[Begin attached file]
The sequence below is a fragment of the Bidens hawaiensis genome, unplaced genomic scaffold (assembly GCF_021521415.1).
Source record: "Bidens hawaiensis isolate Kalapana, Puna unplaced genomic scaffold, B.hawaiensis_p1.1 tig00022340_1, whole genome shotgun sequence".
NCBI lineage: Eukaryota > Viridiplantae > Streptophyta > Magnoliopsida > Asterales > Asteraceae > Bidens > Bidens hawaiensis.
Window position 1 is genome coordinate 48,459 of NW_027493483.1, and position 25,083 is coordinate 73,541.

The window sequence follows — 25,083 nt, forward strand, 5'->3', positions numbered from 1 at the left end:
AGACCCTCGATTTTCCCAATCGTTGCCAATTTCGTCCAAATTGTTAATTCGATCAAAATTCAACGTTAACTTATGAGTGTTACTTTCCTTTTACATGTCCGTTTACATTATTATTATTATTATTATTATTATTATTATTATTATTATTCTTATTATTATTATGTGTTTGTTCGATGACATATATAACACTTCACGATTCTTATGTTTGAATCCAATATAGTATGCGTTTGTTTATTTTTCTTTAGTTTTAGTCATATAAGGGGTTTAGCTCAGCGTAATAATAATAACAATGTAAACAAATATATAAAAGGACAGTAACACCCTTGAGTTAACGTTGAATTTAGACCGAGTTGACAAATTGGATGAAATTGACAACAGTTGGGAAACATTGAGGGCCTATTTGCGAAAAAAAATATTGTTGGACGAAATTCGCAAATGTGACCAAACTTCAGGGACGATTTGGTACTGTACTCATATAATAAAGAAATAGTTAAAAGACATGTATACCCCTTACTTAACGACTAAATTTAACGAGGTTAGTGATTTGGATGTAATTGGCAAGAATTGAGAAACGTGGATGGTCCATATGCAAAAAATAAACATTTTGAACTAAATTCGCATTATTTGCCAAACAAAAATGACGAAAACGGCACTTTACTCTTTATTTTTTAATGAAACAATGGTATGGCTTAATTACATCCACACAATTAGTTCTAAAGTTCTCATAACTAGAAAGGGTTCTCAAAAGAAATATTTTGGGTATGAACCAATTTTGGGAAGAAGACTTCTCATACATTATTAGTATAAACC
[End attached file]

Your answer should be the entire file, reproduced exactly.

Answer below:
The sequence below is a fragment of the Bidens hawaiensis genome, unplaced genomic scaffold (assembly GCF_021521415.1).
Source record: "Bidens hawaiensis isolate Kalapana, Puna unplaced genomic scaffold, B.hawaiensis_p1.1 tig00022340_1, whole genome shotgun sequence".
NCBI lineage: Eukaryota > Viridiplantae > Streptophyta > Magnoliopsida > Asterales > Asteraceae > Bidens > Bidens hawaiensis.
Window position 1 is genome coordinate 48,459 of NW_027493483.1, and position 25,083 is coordinate 73,541.

The window sequence follows — 25,083 nt, forward strand, 5'->3', positions numbered from 1 at the left end:
AGACCCTCGATTTTCCCAATCGTTGCCAATTTCGTCCAAATTGTTAATTCGATCAAAATTCAACGTTAACTTATGAGTGTTACTTTCCTTTTACATGTCCGTTTACATTATTATTATTATTATTATTATTATTATTATTATTATTATTCTTATTATTATTATGTGTTTGTTCGATGACATATATAACACTTCACGATTCTTATGTTTGAATCCAATATAGTATGCGTTTGTTTATTTTTCTTTAGTTTTAGTCATATAAGGGGTTTAGCTCAGCGTAATAATAATAACAATGTAAACAAATATATAAAAGGACAGTAACACCCTTGAGTTAACGTTGAATTTAGACCGAGTTGACAAATTGGATGAAATTGACAACAGTTGGGAAACATTGAGGGCCTATTTGCGAAAAAAAATATTGTTGGACGAAATTCGCAAATGTGACCAAACTTCAGGGACGATTTGGTACTGTACTCATATAATAAAGAAATAGTTAAAAGACATGTATACCCCTTACTTAACGACTAAATTTAACGAGGTTAGTGATTTGGATGTAATTGGCAAGAATTGAGAAACGTGGATGGTCCATATGCAAAAAATAAACATTTTGAACTAAATTCGCATTATTTGCCAAACAAAAATGACGAAAACGGCACTTTACTCTTTATTTTTTAATGAAACAATGGTATGGCTTAATTACATCCACACAATTAGTTCTAAAGTTCTCATAACTAGAAAGGGTTCTCAAAAGAAATATTTTGGGTATGAACCAATTTTGGGAAGAAGACTTCTCATACATTATTAGTATAAACC